Employment Law Daily Comparator evidence supported $259K jury verdict following trial on 57-year-old GNC store manager’s bias claim
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Wednesday, April 17, 2019

Comparator evidence supported $259K jury verdict following trial on 57-year-old GNC store manager’s bias claim

By Marjorie Johnson, J.D.

The Third Circuit found that five younger managers were similarly situated despite the employer’s assertion that none had overseen stores that had failing audit scores, and some had only been working a short time or had engaged in different misconduct.

Refusing to disturb a $258,926 jury verdict awarded to a 57-year-old store manager who sued under the New Jersey Law Against Discrimination (LAD) after he was terminated and replaced by a much younger employee, the Third Circuit found in an unpublished opinion that the district court properly admitted comparator evidence showing he was treated less favorably than five younger managers who had similar poor performance evaluations. The appeals court also rejected challenges to the jury’s award of damages, finding that the duty to mitigate did not require him to pursue a salesperson job, that his and his wife’s testimony supported the jury’s award for emotional distress damages, and that the employer failed to show it would have immediately terminated him had it known that he failed to disclose a criminal conviction on his job application (Andujar v. General Nutrition Corp., April 12, 2019, Hardiman, T., unpublished).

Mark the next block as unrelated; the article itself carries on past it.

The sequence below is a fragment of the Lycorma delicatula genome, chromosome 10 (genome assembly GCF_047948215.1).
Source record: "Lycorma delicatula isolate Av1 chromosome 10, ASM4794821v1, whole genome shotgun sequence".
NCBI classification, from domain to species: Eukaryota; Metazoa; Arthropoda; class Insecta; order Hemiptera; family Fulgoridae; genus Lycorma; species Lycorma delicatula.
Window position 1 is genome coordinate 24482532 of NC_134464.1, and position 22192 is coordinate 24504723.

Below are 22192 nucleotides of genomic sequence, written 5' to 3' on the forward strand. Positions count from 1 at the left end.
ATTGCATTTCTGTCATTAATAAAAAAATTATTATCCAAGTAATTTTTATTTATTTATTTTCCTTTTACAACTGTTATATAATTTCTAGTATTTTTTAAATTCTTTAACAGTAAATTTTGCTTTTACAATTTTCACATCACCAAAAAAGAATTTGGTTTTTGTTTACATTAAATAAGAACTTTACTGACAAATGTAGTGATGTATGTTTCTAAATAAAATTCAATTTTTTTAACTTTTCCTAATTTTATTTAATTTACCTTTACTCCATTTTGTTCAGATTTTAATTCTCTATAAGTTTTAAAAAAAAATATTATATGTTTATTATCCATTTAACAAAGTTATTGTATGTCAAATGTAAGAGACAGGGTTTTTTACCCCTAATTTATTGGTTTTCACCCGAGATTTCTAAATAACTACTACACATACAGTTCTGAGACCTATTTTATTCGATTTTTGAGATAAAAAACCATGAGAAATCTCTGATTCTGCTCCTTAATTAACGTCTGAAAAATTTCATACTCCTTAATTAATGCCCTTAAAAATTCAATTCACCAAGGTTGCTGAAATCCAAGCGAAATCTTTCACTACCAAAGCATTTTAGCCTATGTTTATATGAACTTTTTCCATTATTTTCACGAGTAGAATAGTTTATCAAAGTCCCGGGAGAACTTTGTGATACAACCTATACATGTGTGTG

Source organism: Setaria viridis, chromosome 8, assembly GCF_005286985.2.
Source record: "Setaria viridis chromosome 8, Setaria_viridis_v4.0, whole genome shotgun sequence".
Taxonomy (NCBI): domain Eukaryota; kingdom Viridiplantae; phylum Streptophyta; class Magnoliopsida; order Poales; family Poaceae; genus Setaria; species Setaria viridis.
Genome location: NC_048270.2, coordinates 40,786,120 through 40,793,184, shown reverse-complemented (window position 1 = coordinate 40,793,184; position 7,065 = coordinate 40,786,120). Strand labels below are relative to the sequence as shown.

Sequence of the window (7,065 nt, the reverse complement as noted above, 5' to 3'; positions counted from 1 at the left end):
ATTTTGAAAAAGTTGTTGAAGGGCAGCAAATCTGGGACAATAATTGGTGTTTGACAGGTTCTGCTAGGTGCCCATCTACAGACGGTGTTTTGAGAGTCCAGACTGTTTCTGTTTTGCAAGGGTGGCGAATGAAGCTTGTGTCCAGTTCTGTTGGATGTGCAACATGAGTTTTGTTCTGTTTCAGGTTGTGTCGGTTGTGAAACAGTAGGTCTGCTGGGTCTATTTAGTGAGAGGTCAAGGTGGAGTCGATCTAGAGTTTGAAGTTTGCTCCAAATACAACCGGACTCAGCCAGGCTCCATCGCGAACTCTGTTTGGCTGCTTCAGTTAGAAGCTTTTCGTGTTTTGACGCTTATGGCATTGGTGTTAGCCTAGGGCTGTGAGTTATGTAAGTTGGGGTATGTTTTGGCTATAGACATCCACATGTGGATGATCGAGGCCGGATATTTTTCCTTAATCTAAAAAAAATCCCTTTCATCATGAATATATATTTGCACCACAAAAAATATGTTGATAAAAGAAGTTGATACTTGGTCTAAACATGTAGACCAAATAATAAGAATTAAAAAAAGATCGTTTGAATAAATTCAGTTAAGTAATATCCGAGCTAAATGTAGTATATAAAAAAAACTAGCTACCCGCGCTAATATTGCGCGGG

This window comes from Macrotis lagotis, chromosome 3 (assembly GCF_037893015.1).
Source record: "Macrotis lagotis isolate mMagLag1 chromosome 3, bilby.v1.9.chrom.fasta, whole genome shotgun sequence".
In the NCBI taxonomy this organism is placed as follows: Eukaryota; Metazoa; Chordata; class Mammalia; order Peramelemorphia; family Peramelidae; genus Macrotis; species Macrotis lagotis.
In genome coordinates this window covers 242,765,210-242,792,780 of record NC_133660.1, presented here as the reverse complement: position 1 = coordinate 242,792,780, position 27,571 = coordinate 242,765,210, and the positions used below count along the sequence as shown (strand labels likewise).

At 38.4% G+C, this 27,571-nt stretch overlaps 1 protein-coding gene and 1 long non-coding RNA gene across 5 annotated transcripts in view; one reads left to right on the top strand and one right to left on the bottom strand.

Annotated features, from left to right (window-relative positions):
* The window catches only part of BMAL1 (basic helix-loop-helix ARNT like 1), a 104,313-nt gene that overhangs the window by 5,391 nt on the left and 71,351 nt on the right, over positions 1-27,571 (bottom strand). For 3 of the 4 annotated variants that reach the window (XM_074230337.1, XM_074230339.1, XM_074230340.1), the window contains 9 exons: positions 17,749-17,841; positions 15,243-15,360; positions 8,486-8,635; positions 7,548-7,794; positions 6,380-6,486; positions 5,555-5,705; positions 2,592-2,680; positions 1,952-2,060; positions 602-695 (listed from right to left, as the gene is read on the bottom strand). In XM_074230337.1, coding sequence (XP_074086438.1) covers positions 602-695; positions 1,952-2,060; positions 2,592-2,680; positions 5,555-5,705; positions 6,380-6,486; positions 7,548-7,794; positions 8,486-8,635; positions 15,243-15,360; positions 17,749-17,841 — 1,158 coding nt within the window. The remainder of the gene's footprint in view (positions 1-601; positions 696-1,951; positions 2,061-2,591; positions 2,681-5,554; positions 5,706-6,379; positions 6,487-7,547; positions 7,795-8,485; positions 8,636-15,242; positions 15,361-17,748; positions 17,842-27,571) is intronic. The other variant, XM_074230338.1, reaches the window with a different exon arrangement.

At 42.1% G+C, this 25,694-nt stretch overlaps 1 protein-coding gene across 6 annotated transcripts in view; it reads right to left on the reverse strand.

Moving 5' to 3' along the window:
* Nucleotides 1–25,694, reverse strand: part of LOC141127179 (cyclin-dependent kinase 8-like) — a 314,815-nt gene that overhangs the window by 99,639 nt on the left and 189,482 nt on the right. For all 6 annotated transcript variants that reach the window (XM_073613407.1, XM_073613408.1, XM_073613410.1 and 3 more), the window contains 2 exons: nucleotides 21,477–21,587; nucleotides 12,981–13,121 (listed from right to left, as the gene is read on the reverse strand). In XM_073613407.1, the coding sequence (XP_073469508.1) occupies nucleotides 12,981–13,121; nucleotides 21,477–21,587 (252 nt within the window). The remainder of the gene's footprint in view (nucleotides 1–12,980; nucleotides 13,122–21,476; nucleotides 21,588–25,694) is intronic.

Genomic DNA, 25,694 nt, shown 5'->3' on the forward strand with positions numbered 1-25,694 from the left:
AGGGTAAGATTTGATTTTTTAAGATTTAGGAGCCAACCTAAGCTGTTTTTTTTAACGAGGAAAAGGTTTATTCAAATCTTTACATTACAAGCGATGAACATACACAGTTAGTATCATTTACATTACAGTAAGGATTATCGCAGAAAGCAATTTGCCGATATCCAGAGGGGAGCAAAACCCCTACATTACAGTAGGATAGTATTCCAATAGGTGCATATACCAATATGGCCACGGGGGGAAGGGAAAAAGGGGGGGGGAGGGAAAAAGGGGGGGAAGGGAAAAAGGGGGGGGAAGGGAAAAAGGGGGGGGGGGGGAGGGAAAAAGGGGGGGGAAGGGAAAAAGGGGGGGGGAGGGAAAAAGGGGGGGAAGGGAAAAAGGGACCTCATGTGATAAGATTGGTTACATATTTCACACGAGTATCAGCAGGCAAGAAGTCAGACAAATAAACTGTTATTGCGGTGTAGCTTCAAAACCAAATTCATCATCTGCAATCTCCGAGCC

Low store performance. The employee had worked as a GNC store manager for about 13 years before he was terminated at age 57. He was evaluated annually through GNC’s performance evaluation process (PEP), which provided a maximum score of 500 and a passing score of 300. GNC also audited inventory and recordkeeping at each store through its critical point audits (CPAs). Though a passing CPA score was 90 percent, the employee’s store earned scores of 88 percent in 2010, 68 percent in 2011, 79 percent in 2012, and 88 percent in 2013.

In January 2014, he received a failing PEP score of 287 and was placed on a “Red Store Action Plan,” which gave him 30 days to make improvements. About a month later, he was terminated for failing to comply with the Action Plan and replaced by an individual in his 20s. Claiming he was treated less favorably than his peers, he brought this lawsuit asserting wrongful termination in violation of the LAD.

Won at trial. After GNC’s motion for summary judgment was denied, the case was tried before a jury, which awarded him $258,926 (including $123,926 in backpay, $60,000 in front pay, and $75,000 in emotional distress damages). The district court entered final judgment and denied GNC’s motion for judgment as a matter of law or for a new trial. This appeal followed.

Pretext was primary issue. Having been discharged at age 57 and replaced by an individual in his 20s, the employee had little difficulty establishing a prima facie case of age discrimination. Because of his substandard performance, however, GNC articulated a legitimate nondiscriminatory reason to fire him. Therefore, the trial turned on whether he could prove that GNC’s stated reason—poor performance—was pretextual.